With 48,000 lakes dotting the country, Kazakhstan has been touted as a “water destination”. Here are six of its most beautiful lakes you should not miss.
- Lake Markakol
Dubbed the “Pearl of East Kazakhstan” by some, this lake is regarded as one of the most beautiful lakes in Central Asia. It is located about 1,500m above sea level and spans about 40km in length. Surrounded by mountain ranges and a nature reserve, the lake is at its most dazzling at noon when the sun is at its peak, turning the water a striking blue.
- Big Almaty Lake
Located more than 2,400m above sea level within the Ili Alatau mountains, the lake is best known for its beautiful teal colour, which changes according to the seasons. Swimming is forbidden as it is a natural reservoir that provides water for the residents of Almaty, Kazakhstan’s most populous city and former capital.
- Lake Kaindy
Another scenic lake with turquoise waters, Lake Kaindy has an added attraction: an underwater forest of dead spruce trees with their bleached trunks sticking out of the water. Nestled within the Tian Shan Mountains near Almaty, it was formed after an earthquake in 1911, which resulted in a natural dam after a landslide.
- Kolsai Lakes
Nicknamed the “necklace”, the trio of emerald green alpine lakes along the Alatau mountain ranges rise up to 2,700m above sea level. The surrounding greenery draws the most hikers in spring and summer, when they can pick wild strawberries and raspberries or take a dip in the water.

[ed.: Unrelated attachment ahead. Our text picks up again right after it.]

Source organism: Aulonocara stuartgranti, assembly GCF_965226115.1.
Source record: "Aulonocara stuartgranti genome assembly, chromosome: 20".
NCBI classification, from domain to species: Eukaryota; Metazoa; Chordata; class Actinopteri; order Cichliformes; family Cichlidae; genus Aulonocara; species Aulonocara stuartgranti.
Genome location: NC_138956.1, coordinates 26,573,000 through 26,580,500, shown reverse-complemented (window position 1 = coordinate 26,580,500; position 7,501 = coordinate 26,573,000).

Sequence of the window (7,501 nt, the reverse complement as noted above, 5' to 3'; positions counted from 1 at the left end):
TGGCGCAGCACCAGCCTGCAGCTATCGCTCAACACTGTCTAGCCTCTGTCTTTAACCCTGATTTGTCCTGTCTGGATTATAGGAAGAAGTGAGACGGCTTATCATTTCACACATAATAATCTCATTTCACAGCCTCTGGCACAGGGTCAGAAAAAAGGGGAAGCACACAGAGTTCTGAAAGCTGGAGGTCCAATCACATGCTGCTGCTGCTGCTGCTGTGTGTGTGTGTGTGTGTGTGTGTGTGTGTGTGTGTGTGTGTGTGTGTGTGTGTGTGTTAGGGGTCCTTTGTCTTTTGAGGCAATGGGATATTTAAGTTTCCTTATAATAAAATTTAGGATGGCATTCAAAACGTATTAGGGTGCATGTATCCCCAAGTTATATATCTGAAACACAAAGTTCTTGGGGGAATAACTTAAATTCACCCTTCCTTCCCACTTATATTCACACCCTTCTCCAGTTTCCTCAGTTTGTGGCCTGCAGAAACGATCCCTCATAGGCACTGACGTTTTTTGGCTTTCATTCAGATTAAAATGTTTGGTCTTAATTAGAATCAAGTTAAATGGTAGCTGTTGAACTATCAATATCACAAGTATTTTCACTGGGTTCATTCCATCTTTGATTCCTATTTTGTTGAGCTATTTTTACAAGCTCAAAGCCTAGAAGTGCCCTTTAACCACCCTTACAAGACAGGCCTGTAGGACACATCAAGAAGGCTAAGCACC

- Lake Balkhash
This enormous crescent-shaped lake in southeastern Kazakhstan runs 614km in length and is fed by seven rivers. Another unique feature: The lake is made up of saltwater in the western part and freshwater in the eastern region. It is home to about 20 species of fish and 120 species of birds, including some threatened species.
- Lake Issyk
Lake Issyk was formed more than 8,000 years ago, when a rockslide clogged up the gorge into which the water used to flow. Since then, it remained under the radar until the 1930s, when developments in the area began drawing visitors. The Soviet Union subsequently established the area as a park in the 1950s, and built leisure facilities within it. However, a massive mudslide in the 1960s caused the lake to flood out of the gorge, and destroyed much of the lake. In the 1990s, work began to restore Lake Issyk. Today, its turquoise waters draw nature lovers and families on the weekends.